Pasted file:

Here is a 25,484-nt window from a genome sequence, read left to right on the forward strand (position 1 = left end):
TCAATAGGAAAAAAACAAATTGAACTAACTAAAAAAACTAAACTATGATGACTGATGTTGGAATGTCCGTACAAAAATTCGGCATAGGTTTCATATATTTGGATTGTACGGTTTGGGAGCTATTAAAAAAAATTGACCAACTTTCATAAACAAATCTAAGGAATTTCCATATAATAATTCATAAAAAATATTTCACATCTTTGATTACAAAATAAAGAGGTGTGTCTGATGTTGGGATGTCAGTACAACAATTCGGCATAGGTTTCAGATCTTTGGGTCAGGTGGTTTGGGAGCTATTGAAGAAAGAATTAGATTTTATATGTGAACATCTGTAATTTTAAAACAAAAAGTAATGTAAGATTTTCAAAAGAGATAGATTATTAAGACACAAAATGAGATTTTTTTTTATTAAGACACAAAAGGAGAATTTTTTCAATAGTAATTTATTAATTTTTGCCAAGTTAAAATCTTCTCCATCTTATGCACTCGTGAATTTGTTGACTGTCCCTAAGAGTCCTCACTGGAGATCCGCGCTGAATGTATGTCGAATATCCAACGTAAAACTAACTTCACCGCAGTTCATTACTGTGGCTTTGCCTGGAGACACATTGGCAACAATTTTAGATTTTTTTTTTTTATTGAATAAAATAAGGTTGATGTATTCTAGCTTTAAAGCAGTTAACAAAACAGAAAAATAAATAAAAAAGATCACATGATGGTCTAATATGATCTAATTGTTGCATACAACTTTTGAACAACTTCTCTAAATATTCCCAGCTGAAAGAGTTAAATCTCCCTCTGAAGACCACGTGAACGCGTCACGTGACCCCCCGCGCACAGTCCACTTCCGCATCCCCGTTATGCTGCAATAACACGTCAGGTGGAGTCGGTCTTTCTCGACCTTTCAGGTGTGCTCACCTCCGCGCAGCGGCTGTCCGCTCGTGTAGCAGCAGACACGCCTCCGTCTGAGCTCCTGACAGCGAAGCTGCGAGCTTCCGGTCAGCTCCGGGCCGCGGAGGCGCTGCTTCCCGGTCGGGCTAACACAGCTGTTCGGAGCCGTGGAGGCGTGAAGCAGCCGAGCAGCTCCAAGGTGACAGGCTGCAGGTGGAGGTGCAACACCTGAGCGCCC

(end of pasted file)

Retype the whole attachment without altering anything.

Here is a 25,484-nt window from a genome sequence, read left to right on the forward strand (position 1 = left end):
TCAATAGGAAAAAAACAAATTGAACTAACTAAAAAAACTAAACTATGATGACTGATGTTGGAATGTCCGTACAAAAATTCGGCATAGGTTTCATATATTTGGATTGTACGGTTTGGGAGCTATTAAAAAAAATTGACCAACTTTCATAAACAAATCTAAGGAATTTCCATATAATAATTCATAAAAAATATTTCACATCTTTGATTACAAAATAAAGAGGTGTGTCTGATGTTGGGATGTCAGTACAACAATTCGGCATAGGTTTCAGATCTTTGGGTCAGGTGGTTTGGGAGCTATTGAAGAAAGAATTAGATTTTATATGTGAACATCTGTAATTTTAAAACAAAAAGTAATGTAAGATTTTCAAAAGAGATAGATTATTAAGACACAAAATGAGATTTTTTTTTATTAAGACACAAAAGGAGAATTTTTTCAATAGTAATTTATTAATTTTTGCCAAGTTAAAATCTTCTCCATCTTATGCACTCGTGAATTTGTTGACTGTCCCTAAGAGTCCTCACTGGAGATCCGCGCTGAATGTATGTCGAATATCCAACGTAAAACTAACTTCACCGCAGTTCATTACTGTGGCTTTGCCTGGAGACACATTGGCAACAATTTTAGATTTTTTTTTTTTATTGAATAAAATAAGGTTGATGTATTCTAGCTTTAAAGCAGTTAACAAAACAGAAAAATAAATAAAAAAGATCACATGATGGTCTAATATGATCTAATTGTTGCATACAACTTTTGAACAACTTCTCTAAATATTCCCAGCTGAAAGAGTTAAATCTCCCTCTGAAGACCACGTGAACGCGTCACGTGACCCCCCGCGCACAGTCCACTTCCGCATCCCCGTTATGCTGCAATAACACGTCAGGTGGAGTCGGTCTTTCTCGACCTTTCAGGTGTGCTCACCTCCGCGCAGCGGCTGTCCGCTCGTGTAGCAGCAGACACGCCTCCGTCTGAGCTCCTGACAGCGAAGCTGCGAGCTTCCGGTCAGCTCCGGGCCGCGGAGGCGCTGCTTCCCGGTCGGGCTAACACAGCTGTTCGGAGCCGTGGAGGCGTGAAGCAGCCGAGCAGCTCCAAGGTGACAGGCTGCAGGTGGAGGTGCAACACCTGAGCGCCC